In a typical use, shell 100 is assembled by joining the side panel members 120 and 130 to front panel member 110, and then shell 100 is positioned to be disposed around the utility structure or mechanical device 20 to be concealed. While the device being concealed is depicted in the drawings as an air conditioning condenser unit, it is understood that any device or structure which disrupts the aesthetics of the surrounding area may be concealed by landscape concealment structure 200. Such devices may include utility meters or equipment, pumps, holding tanks, ground mounted antennas, access to subterranean piping or enclosures, etc. Shell 100 is positioned to surround the device 20 and secured to the base surface 30, such as through utilization of the fastening apertures 36 formed in the base surface 30. Base surface 30 may be an existing supporting surface located at the site, or a base panel member 38 provided as part of landscape concealment structure 200. After shell 100 is secured to the base surface 30, by means to be described in following paragraphs, the cover member 140 is then coupled to the shell 100 to form the housing 150. Housing 150 can be formed with a surface texture and coloring to resemble various natural woods or other materials which match or complement the surrounding architectures to be sufficiently aesthetically pleasing without the need to camouflage the housing any further.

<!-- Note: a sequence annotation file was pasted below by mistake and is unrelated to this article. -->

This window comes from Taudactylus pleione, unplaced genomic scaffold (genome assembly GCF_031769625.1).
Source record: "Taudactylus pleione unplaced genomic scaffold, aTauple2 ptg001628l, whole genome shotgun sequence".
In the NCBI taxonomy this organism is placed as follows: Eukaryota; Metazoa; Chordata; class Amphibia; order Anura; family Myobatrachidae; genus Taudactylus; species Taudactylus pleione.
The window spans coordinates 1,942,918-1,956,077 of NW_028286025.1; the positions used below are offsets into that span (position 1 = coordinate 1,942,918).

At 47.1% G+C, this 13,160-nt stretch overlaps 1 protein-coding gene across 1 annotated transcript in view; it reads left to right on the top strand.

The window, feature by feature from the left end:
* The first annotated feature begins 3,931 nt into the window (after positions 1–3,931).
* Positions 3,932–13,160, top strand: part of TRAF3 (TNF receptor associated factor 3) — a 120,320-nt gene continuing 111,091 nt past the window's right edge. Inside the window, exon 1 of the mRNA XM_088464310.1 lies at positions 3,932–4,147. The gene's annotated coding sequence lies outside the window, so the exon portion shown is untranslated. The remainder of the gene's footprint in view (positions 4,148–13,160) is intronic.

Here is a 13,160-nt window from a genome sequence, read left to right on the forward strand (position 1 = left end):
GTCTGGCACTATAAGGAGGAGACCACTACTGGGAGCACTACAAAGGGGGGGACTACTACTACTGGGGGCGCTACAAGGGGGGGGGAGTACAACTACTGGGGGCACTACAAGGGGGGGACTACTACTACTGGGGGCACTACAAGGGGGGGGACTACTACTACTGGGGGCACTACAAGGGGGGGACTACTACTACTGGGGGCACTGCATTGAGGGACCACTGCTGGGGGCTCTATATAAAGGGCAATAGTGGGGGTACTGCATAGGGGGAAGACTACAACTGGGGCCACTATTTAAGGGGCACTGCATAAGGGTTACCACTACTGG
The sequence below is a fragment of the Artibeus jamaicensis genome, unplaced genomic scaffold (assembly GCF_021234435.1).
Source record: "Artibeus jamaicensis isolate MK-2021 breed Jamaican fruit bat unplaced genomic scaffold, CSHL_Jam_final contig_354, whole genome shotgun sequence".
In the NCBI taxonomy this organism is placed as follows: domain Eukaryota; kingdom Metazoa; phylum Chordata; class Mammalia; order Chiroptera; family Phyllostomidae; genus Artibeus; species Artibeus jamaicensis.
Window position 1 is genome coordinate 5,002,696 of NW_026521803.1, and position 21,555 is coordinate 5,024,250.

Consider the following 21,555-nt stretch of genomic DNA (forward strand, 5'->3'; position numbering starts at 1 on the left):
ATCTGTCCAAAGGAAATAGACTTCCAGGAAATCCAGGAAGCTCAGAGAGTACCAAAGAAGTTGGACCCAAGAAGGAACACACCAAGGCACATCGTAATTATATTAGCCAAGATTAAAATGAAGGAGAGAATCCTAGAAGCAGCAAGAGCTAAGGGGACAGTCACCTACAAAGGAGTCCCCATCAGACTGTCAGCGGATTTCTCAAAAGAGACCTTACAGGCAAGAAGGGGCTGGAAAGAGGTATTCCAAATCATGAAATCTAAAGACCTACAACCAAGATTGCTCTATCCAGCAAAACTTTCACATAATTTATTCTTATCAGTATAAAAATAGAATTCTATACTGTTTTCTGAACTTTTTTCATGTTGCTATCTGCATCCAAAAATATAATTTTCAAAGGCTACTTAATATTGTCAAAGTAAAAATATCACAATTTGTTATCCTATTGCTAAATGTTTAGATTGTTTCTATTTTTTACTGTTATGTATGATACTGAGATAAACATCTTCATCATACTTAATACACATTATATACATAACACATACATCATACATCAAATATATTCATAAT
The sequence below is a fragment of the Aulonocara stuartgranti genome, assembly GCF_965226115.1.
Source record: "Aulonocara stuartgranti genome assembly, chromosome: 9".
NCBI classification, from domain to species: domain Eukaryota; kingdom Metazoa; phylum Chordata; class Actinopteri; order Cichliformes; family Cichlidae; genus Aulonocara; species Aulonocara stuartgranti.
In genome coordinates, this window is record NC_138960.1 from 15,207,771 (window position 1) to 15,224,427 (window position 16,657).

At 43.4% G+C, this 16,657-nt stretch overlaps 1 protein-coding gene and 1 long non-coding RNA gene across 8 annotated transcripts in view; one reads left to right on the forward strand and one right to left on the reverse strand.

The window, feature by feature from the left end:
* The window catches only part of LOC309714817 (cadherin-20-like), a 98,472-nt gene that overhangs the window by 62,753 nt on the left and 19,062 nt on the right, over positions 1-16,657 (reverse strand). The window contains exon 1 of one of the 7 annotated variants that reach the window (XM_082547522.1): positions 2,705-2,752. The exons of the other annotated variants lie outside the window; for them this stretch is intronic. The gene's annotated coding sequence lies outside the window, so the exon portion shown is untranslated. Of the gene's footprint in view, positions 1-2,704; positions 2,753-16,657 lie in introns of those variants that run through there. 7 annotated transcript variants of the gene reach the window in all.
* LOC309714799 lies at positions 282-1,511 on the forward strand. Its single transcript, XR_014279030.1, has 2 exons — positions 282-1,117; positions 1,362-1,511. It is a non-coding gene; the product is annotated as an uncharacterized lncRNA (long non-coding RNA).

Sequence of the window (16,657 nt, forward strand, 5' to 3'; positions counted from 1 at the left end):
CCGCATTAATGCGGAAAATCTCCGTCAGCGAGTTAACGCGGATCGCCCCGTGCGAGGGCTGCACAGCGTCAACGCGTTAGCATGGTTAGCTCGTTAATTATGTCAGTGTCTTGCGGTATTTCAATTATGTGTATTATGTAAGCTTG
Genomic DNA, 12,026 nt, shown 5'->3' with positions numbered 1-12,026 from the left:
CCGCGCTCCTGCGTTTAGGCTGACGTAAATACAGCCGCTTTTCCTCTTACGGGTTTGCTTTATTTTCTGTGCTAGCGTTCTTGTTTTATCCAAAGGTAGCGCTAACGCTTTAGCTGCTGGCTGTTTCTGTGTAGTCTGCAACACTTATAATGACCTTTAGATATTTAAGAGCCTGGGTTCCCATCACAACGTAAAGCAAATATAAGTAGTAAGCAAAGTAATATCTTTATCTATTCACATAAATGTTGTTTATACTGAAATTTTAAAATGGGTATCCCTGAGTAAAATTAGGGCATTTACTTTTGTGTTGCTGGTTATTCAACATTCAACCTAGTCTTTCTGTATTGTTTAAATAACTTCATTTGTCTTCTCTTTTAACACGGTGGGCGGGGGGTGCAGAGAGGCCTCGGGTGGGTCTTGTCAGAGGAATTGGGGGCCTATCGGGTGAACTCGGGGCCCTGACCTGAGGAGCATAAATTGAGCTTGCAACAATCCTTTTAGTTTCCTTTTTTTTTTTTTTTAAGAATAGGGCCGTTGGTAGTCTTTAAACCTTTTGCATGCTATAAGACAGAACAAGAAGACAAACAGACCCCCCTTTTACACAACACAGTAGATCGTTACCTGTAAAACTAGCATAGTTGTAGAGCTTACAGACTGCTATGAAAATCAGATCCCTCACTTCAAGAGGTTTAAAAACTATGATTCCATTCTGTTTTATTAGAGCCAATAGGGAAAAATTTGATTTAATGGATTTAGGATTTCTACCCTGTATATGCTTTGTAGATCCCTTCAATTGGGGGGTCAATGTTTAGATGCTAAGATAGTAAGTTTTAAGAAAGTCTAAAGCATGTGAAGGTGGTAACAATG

Where the coloring and faux finishing of the housing surface is insufficient to provide the necessary aesthetics of the landscape, landscape concealment structure 200 provides for the coupling of a plurality of artificial foliage members 160 to housing 150 as shown in FIG. 11. As previously described, each of the panel members 110, 120, 130, 140 and optional panel member 115 are provided with a plurality of openings 112 for coupling with respective artificial foliage members 160. The openings 112 may be internally threaded or dimensioned for an interference fit with a respective complimentary portion of the artificial foliage members 160. As a means of simplifying the manufacture of the respective panel members, the openings 112 may be dimensioned to respectively receive a locking insert for coupling the artificial foliage member. Referring additionally to FIGS. 9 and 10, panel member 110 is shown, and is intended to be representative of each of the other panel members 115, 120, 130 and 140 with respect to the common elements thereof. For each opening 112 receiving an artificial foliage member 160, a foliage locking insert 164 is inserted into the respective opening 112. The foliage locking insert 164 includes an elongated body portion 165 which extends from an outer flange portion 166. The foliage locking insert 164 has an axially extended receiving bore 168 formed therein having elastically displaceable sidewall portions internal to the receiving bore 168 for providing a releasable locking engagement with a supporting shaft 162 of a corresponding artificial foliage member 160. Each artificial foliage member 160 is provided with a supporting shaft simulating a stem of the foliage, and having a distal end adapted for engagement within the receiving bore 168 of a corresponding foliage locking insert 164, or alternately, directly with the corresponding opening 112 of the panel member. Foliage locking insert 164 may further include barbs and/or elastically displaceable outer wall portions for engagement with an inner surface of the opening 112. One commercially available device that functions as the foliage locking insert 164 is a plastic anchor device available from Cobra Anchor Corporation of Temple, Pa. and having a designation Triple Grip Multipurpose Anchor.